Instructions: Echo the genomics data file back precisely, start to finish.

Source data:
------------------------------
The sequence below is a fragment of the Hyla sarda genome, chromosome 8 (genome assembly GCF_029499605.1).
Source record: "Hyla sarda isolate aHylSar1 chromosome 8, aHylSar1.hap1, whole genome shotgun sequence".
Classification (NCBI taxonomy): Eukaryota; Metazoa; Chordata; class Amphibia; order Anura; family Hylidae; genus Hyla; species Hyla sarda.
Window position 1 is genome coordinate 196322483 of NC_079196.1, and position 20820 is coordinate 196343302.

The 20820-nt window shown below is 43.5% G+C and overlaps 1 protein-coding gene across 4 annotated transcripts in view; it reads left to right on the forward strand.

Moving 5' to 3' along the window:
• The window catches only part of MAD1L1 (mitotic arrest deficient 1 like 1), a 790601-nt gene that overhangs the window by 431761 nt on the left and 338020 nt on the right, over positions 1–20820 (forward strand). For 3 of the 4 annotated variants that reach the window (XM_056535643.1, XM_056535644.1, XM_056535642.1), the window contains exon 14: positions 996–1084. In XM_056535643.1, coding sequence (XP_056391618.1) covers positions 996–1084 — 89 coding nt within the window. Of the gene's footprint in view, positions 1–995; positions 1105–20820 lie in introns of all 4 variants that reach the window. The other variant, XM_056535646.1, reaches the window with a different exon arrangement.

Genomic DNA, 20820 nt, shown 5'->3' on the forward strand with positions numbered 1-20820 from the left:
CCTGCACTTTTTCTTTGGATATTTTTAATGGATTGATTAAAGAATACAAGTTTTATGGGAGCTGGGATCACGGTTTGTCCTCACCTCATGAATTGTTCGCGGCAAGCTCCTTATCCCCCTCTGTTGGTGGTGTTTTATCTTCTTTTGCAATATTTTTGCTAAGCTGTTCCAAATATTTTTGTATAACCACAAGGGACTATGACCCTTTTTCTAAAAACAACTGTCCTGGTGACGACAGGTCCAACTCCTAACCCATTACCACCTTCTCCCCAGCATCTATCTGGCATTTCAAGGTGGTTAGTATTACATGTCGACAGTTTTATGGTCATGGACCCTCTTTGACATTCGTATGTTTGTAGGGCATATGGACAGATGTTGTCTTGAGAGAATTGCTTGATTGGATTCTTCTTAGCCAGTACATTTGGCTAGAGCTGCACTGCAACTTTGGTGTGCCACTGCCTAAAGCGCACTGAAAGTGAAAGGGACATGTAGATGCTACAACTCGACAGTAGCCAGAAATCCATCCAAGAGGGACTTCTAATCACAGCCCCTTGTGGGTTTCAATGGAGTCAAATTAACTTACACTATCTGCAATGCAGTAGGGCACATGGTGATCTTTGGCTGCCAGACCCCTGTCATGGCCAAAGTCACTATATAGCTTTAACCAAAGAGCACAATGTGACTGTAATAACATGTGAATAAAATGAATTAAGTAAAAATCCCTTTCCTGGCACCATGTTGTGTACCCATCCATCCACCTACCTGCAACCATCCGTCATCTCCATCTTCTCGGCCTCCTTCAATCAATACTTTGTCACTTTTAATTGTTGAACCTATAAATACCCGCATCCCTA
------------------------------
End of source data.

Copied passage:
The sequence below is a fragment of the Hyla sarda genome, chromosome 8 (genome assembly GCF_029499605.1).
Source record: "Hyla sarda isolate aHylSar1 chromosome 8, aHylSar1.hap1, whole genome shotgun sequence".
Classification (NCBI taxonomy): Eukaryota; Metazoa; Chordata; class Amphibia; order Anura; family Hylidae; genus Hyla; species Hyla sarda.
Window position 1 is genome coordinate 196322483 of NC_079196.1, and position 20820 is coordinate 196343302.

The 20820-nt window shown below is 43.5% G+C and overlaps 1 protein-coding gene across 4 annotated transcripts in view; it reads left to right on the forward strand.

Moving 5' to 3' along the window:
• The window catches only part of MAD1L1 (mitotic arrest deficient 1 like 1), a 790601-nt gene that overhangs the window by 431761 nt on the left and 338020 nt on the right, over positions 1–20820 (forward strand). For 3 of the 4 annotated variants that reach the window (XM_056535643.1, XM_056535644.1, XM_056535642.1), the window contains exon 14: positions 996–1084. In XM_056535643.1, coding sequence (XP_056391618.1) covers positions 996–1084 — 89 coding nt within the window. Of the gene's footprint in view, positions 1–995; positions 1105–20820 lie in introns of all 4 variants that reach the window. The other variant, XM_056535646.1, reaches the window with a different exon arrangement.

Genomic DNA, 20820 nt, shown 5'->3' on the forward strand with positions numbered 1-20820 from the left:
CCTGCACTTTTTCTTTGGATATTTTTAATGGATTGATTAAAGAATACAAGTTTTATGGGAGCTGGGATCACGGTTTGTCCTCACCTCATGAATTGTTCGCGGCAAGCTCCTTATCCCCCTCTGTTGGTGGTGTTTTATCTTCTTTTGCAATATTTTTGCTAAGCTGTTCCAAATATTTTTGTATAACCACAAGGGACTATGACCCTTTTTCTAAAAACAACTGTCCTGGTGACGACAGGTCCAACTCCTAACCCATTACCACCTTCTCCCCAGCATCTATCTGGCATTTCAAGGTGGTTAGTATTACATGTCGACAGTTTTATGGTCATGGACCCTCTTTGACATTCGTATGTTTGTAGGGCATATGGACAGATGTTGTCTTGAGAGAATTGCTTGATTGGATTCTTCTTAGCCAGTACATTTGGCTAGAGCTGCACTGCAACTTTGGTGTGCCACTGCCTAAAGCGCACTGAAAGTGAAAGGGACATGTAGATGCTACAACTCGACAGTAGCCAGAAATCCATCCAAGAGGGACTTCTAATCACAGCCCCTTGTGGGTTTCAATGGAGTCAAATTAACTTACACTATCTGCAATGCAGTAGGGCACATGGTGATCTTTGGCTGCCAGACCCCTGTCATGGCCAAAGTCACTATATAGCTTTAACCAAAGAGCACAATGTGACTGTAATAACATGTGAATAAAATGAATTAAGTAAAAATCCCTTTCCTGGCACCATGTTGTGTACCCATCCATCCACCTACCTGCAACCATCCGTCATCTCCATCTTCTCGGCCTCCTTCAATCAATACTTTGTCACTTTTAATTGTTGAACCTATAAATACCCGCATCCCTA